How to create a custom context menu for your web application.

Published Feb 21, 2018
How to create a custom context menu for your web application.

Before we begin, here's a preview of what we'll be creating.

Context menu preview

Let's discuss a few use cases of a custom context menu.
  1. You wish to display a custom context menu in an area of your web app rather than the default one.

I've exhausted my use case examples, but I'm sure you can think up a few other ones.

Let's code!

First, we'll create a list of items that will represent our custom context menu using HTML.

    <div class="menu">
      <ul class="menu-options">
        <li class="menu-option">Back</li>
        <li class="menu-option">Reload</li>
        <li class="menu-option">Save</li>
        <li class="menu-option">Save As</li>
        <li class="menu-option">Inspect</li>
      </ul>
    </div>

Then, we'll add a few lines of SCSS to freshen up our custom menu. Make it look nice and clean.

.menu {
  width: 120px;
  box-shadow: 0 4px 5px 3px rgba(0, 0, 0, 0.2);
  position: relative;
  display: none;

  .menu-options {
    list-style: none;
    padding: 10px 0;

    .menu-option {
      font-weight: 500;
      font-size: 14px;
      padding: 10px 40px 10px 20px;
      cursor: pointer;

      &:hover {
        background: rgba(0, 0, 0, 0.2);
      }
    }
  }
}

To the main course

Whenever we right click to view a context menu on our page, an event is triggered. The event name is (you guessed it right) contextmenu.

Crazy, right? Not so much.

The first thing we'll do is to listen for this event, then prevent the default behavior from triggering.

window.addEventListener("contextmenu", e => {
  e.preventDefault();
});

Here we are listening for a contextmenu event on the whole window, but you can always specify a specific area rather than the whole window.

Now that we've cleared that up, we'll set up the display of our custom context menu right there in the event callback. We are going to be making use of two properties on the event object to determine where we'll display our menu. It's going to be the area where the user's click originated.

Event screenshoot

The pageX and pageY property of the event callback describes the position of the mouse when the request for a context menu was triggered. You'll want to place your context menu at that point. Let's update our JS code to reflect these changes.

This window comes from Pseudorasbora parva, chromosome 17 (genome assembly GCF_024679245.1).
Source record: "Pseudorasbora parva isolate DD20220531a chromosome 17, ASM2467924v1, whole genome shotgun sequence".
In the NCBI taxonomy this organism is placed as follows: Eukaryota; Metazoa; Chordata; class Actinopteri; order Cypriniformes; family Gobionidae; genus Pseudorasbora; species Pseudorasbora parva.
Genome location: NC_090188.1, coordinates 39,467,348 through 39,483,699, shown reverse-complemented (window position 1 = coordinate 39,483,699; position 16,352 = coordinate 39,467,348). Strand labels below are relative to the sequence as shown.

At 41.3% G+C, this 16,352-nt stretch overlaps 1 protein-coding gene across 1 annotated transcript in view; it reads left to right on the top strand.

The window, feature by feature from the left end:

const toggleMenu = command => {
  menu.style.display = command === "show" ? "block" : "none";
};

const setPosition = ({ top, left }) => {
  menu.style.left = `${left}px`;
  menu.style.top = `${top}px`;
  toggleMenu('show');
};


window.addEventListener("contextmenu", e => {
  e.preventDefault();
  const origin = {
    left: e.pageX,
    top: e.pageY
  };
  setPosition(origin);
  return false;
});

The toggleMenu function toggles the display of the menu and the setPosition function sets the position of the menu. The function names are really self-explanatory.

By now we should have a fully functional context menu but there's the issue of our menu not going away. It's just there. So we'll have to set up another event listener to hide our context menu if it is visible. To do this, we'll listen for a click event on the window or area where you've set up your custom context menu.

const menu = document.querySelector(".menu");
let menuVisible = false;

const toggleMenu = command => {
  menu.style.display = command === "show" ? "block" : "none";
  menuVisible = !menuVisible;
};

const setPosition = ({ top, left }) => {
  menu.style.left = `${left}px`;
  menu.style.top = `${top}px`;
  toggleMenu("show");
};

window.addEventListener("click", e => {
  if(menuVisible)toggleMenu("hide");
});

window.addEventListener("contextmenu", e => {
  e.preventDefault();
  const origin = {
    left: e.pageX,
    top: e.pageY
  };
  setPosition(origin);
  return false;
});

There's the final look of our JS file. We have a working context menu but, as usual, there are still a few enhancements we'll need for our context menu to be real classy.

  1. How to position the menu when the click is very close to the bottom or top of the window.
  2. Adding a few animations to smoothen the entry and exit of our menu.

It'll take just a few lines of code to achieve this. I believe you can figure it out.

Check out the codepen for the full code base. Hit me up on Twitter for any suggestions and issues @iamAfro

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